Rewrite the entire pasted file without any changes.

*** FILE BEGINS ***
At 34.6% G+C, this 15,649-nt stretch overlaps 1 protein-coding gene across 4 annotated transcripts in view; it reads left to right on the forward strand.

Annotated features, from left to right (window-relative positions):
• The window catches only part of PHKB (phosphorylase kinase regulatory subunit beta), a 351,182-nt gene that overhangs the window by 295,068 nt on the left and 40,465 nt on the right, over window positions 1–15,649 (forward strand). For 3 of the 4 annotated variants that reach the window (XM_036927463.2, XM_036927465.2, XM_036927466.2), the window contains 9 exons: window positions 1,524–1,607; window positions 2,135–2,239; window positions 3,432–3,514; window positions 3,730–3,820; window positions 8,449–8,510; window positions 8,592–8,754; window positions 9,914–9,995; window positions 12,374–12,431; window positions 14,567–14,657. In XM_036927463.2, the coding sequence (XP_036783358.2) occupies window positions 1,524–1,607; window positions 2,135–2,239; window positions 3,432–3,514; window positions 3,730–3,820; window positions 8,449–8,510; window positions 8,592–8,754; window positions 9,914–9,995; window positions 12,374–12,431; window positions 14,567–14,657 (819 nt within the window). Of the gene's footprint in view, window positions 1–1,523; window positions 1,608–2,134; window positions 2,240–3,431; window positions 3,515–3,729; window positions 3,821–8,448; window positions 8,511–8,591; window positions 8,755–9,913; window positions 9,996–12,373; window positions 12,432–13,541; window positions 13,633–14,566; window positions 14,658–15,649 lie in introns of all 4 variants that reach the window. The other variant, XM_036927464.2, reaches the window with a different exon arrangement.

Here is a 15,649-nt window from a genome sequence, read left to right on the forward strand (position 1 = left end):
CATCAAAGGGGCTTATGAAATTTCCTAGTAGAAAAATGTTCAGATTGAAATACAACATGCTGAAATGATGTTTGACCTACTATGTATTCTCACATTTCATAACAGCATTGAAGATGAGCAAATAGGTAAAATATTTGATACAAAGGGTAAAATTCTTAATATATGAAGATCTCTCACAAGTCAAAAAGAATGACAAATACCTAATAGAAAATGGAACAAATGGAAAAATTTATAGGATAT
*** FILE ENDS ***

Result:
At 34.6% G+C, this 15,649-nt stretch overlaps 1 protein-coding gene across 4 annotated transcripts in view; it reads left to right on the forward strand.

Annotated features, from left to right (window-relative positions):
• The window catches only part of PHKB (phosphorylase kinase regulatory subunit beta), a 351,182-nt gene that overhangs the window by 295,068 nt on the left and 40,465 nt on the right, over window positions 1–15,649 (forward strand). For 3 of the 4 annotated variants that reach the window (XM_036927463.2, XM_036927465.2, XM_036927466.2), the window contains 9 exons: window positions 1,524–1,607; window positions 2,135–2,239; window positions 3,432–3,514; window positions 3,730–3,820; window positions 8,449–8,510; window positions 8,592–8,754; window positions 9,914–9,995; window positions 12,374–12,431; window positions 14,567–14,657. In XM_036927463.2, the coding sequence (XP_036783358.2) occupies window positions 1,524–1,607; window positions 2,135–2,239; window positions 3,432–3,514; window positions 3,730–3,820; window positions 8,449–8,510; window positions 8,592–8,754; window positions 9,914–9,995; window positions 12,374–12,431; window positions 14,567–14,657 (819 nt within the window). Of the gene's footprint in view, window positions 1–1,523; window positions 1,608–2,134; window positions 2,240–3,431; window positions 3,515–3,729; window positions 3,821–8,448; window positions 8,511–8,591; window positions 8,755–9,913; window positions 9,996–12,373; window positions 12,432–13,541; window positions 13,633–14,566; window positions 14,658–15,649 lie in introns of all 4 variants that reach the window. The other variant, XM_036927464.2, reaches the window with a different exon arrangement.

Here is a 15,649-nt window from a genome sequence, read left to right on the forward strand (position 1 = left end):
CATCAAAGGGGCTTATGAAATTTCCTAGTAGAAAAATGTTCAGATTGAAATACAACATGCTGAAATGATGTTTGACCTACTATGTATTCTCACATTTCATAACAGCATTGAAGATGAGCAAATAGGTAAAATATTTGATACAAAGGGTAAAATTCTTAATATATGAAGATCTCTCACAAGTCAAAAAGAATGACAAATACCTAATAGAAAATGGAACAAATGGAAAAATTTATAGGATAT